Fact Finder
HRA Services, Inc.
July 2006

" . . . helping organizations find solutions to people-related problems"



As a sort of Father’s Day gift and experience, my son Jonathan convinced me that it would be a good thing for the two of us to sign on for a three-day sailing course over Father’s Day weekend. Since we signed up several months in advance, I began having reservations about the wisdom of the whole enterprise, from concerns about my own physical fitness to the practicality of acquiring such skills. As our appointed time drew near, however, I found myself catching his enthusiasm and excitement for learning to sail.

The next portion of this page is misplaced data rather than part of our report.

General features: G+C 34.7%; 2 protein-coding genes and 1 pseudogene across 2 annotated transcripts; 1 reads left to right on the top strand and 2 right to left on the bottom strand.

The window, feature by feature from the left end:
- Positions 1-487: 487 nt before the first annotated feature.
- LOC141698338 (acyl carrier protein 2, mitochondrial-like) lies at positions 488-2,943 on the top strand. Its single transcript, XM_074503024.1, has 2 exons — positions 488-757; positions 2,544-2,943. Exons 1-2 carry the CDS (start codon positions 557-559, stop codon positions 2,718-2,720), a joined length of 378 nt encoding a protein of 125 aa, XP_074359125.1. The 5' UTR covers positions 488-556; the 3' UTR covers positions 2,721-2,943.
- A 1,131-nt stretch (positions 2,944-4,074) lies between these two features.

Our first day began with our instructor—a very nautical chap—telling us that almost nothing on a sailboat is called what one would expect. Right is starboard, left is port, and at least some lines are sheets. Those were the easy ones. All three days presented weather beyond our fondest wish. But at the end of each day, I was more than ready to hit the sack despite recurring twinges from newly discovered muscles. As I sought to master these new skills, our instructor accused me of “thinking too much.” “Relax, Dave, you’ll get the hang of it.” And sure enough, you could simply “feel it” when the wind and the sails were working together and you could hear the soft purring churn of the wake as the Nantucket glided through the water.

Learning new things is good for us. While I had to work at not “thinking too much” on the water, I am reminded of how organizations sometimes exercise the wrong kind of leadership at the wrong time and pursue an unproductive course even when it doesn’t feel right.